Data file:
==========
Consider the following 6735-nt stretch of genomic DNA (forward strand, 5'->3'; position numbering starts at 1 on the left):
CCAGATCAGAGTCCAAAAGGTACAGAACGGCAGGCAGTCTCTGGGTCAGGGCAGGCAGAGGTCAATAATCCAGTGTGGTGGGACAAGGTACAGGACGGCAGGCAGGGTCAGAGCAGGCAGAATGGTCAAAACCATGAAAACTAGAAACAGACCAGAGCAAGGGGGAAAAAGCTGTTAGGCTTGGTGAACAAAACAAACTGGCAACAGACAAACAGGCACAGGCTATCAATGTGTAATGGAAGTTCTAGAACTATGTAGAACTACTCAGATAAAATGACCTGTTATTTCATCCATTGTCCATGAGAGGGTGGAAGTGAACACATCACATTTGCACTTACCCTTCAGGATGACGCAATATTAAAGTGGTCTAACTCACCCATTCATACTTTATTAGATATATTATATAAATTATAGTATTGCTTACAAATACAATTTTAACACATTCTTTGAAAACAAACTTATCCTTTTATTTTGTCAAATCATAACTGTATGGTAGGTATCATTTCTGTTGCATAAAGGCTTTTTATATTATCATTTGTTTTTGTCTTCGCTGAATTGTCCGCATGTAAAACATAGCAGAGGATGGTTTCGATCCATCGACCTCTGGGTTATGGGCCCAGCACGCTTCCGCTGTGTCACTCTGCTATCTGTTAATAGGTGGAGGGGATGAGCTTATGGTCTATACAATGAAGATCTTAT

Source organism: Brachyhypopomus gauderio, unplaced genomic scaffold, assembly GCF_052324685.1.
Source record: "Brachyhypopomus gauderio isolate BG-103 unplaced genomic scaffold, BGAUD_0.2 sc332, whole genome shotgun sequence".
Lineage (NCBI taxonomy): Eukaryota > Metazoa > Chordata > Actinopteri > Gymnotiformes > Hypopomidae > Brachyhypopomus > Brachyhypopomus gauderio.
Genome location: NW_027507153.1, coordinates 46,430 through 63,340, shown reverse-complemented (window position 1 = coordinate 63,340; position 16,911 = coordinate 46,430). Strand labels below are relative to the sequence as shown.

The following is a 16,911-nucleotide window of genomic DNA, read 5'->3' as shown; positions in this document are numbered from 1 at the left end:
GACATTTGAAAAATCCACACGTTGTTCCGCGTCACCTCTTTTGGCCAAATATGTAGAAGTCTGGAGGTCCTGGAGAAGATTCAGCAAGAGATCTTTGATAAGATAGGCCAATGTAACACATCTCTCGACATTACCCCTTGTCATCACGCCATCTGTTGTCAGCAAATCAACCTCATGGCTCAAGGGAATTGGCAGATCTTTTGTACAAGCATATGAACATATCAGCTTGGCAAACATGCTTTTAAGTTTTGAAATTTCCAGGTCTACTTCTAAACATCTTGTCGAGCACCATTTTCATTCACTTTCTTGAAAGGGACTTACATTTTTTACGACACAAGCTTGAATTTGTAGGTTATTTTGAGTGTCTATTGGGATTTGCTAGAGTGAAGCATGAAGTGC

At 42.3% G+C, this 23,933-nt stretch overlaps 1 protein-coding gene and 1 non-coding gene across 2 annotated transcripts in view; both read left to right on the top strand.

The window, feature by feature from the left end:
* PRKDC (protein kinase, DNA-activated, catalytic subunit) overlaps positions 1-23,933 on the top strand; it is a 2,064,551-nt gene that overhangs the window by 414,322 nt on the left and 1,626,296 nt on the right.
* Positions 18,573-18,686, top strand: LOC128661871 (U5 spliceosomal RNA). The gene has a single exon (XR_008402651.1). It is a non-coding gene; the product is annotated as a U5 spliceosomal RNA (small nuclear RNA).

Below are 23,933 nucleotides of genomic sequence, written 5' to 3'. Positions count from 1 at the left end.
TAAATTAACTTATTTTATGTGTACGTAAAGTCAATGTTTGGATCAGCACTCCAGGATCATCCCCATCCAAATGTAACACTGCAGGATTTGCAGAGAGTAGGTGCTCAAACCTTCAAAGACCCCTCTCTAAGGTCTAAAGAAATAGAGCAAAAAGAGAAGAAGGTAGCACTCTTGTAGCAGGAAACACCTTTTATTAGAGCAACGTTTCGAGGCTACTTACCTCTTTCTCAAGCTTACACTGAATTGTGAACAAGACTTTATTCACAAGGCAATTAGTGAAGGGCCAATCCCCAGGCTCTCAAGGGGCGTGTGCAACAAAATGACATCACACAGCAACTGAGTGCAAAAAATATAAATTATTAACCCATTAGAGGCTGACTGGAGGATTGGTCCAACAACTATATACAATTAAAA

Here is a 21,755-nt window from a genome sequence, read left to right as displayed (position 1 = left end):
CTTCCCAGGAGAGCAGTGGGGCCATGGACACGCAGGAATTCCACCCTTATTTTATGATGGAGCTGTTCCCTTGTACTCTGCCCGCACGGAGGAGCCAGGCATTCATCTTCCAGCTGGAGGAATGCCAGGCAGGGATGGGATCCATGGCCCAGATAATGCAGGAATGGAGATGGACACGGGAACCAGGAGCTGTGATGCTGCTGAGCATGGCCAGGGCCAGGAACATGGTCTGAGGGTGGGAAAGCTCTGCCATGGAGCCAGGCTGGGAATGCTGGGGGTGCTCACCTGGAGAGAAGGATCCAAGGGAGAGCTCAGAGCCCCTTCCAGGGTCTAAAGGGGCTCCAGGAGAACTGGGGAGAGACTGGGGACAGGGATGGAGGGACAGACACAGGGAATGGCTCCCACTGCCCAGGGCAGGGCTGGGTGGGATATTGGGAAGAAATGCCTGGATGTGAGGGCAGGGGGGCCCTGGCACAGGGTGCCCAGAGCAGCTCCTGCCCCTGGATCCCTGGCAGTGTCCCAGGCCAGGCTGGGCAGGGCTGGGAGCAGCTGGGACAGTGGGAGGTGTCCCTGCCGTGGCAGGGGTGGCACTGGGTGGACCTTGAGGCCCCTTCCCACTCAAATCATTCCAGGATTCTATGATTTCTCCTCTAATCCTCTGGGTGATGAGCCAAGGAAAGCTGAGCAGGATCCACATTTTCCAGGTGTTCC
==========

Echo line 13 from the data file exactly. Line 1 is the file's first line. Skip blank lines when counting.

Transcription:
Below are 23,933 nucleotides of genomic sequence, written 5' to 3'. Positions count from 1 at the left end.